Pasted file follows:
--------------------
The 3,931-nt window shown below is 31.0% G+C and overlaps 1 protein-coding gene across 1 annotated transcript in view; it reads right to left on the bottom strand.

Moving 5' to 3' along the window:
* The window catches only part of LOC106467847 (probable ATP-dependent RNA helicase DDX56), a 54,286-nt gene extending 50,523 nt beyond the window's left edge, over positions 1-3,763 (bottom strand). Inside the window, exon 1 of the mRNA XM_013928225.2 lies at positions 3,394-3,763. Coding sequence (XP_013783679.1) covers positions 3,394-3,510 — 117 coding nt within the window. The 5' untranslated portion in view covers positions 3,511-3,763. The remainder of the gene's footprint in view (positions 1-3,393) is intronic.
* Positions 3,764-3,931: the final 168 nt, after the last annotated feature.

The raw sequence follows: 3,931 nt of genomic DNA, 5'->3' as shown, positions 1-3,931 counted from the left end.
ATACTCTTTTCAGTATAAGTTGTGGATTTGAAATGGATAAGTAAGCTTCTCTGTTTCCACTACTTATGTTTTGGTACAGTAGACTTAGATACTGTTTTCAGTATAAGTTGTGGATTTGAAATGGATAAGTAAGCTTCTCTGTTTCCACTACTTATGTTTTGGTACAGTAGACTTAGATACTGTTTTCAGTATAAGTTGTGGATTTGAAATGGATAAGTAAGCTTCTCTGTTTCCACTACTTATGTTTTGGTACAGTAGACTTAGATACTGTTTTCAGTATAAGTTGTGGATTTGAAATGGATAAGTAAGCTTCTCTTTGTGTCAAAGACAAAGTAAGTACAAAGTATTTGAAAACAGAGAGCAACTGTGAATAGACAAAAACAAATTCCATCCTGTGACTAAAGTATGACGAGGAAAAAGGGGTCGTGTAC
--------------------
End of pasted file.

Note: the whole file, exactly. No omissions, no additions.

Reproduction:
The 3,931-nt window shown below is 31.0% G+C and overlaps 1 protein-coding gene across 1 annotated transcript in view; it reads right to left on the bottom strand.

Moving 5' to 3' along the window:
* The window catches only part of LOC106467847 (probable ATP-dependent RNA helicase DDX56), a 54,286-nt gene extending 50,523 nt beyond the window's left edge, over positions 1-3,763 (bottom strand). Inside the window, exon 1 of the mRNA XM_013928225.2 lies at positions 3,394-3,763. Coding sequence (XP_013783679.1) covers positions 3,394-3,510 — 117 coding nt within the window. The 5' untranslated portion in view covers positions 3,511-3,763. The remainder of the gene's footprint in view (positions 1-3,393) is intronic.
* Positions 3,764-3,931: the final 168 nt, after the last annotated feature.

The raw sequence follows: 3,931 nt of genomic DNA, 5'->3' as shown, positions 1-3,931 counted from the left end.
ATACTCTTTTCAGTATAAGTTGTGGATTTGAAATGGATAAGTAAGCTTCTCTGTTTCCACTACTTATGTTTTGGTACAGTAGACTTAGATACTGTTTTCAGTATAAGTTGTGGATTTGAAATGGATAAGTAAGCTTCTCTGTTTCCACTACTTATGTTTTGGTACAGTAGACTTAGATACTGTTTTCAGTATAAGTTGTGGATTTGAAATGGATAAGTAAGCTTCTCTGTTTCCACTACTTATGTTTTGGTACAGTAGACTTAGATACTGTTTTCAGTATAAGTTGTGGATTTGAAATGGATAAGTAAGCTTCTCTTTGTGTCAAAGACAAAGTAAGTACAAAGTATTTGAAAACAGAGAGCAACTGTGAATAGACAAAAACAAATTCCATCCTGTGACTAAAGTATGACGAGGAAAAAGGGGTCGTGTAC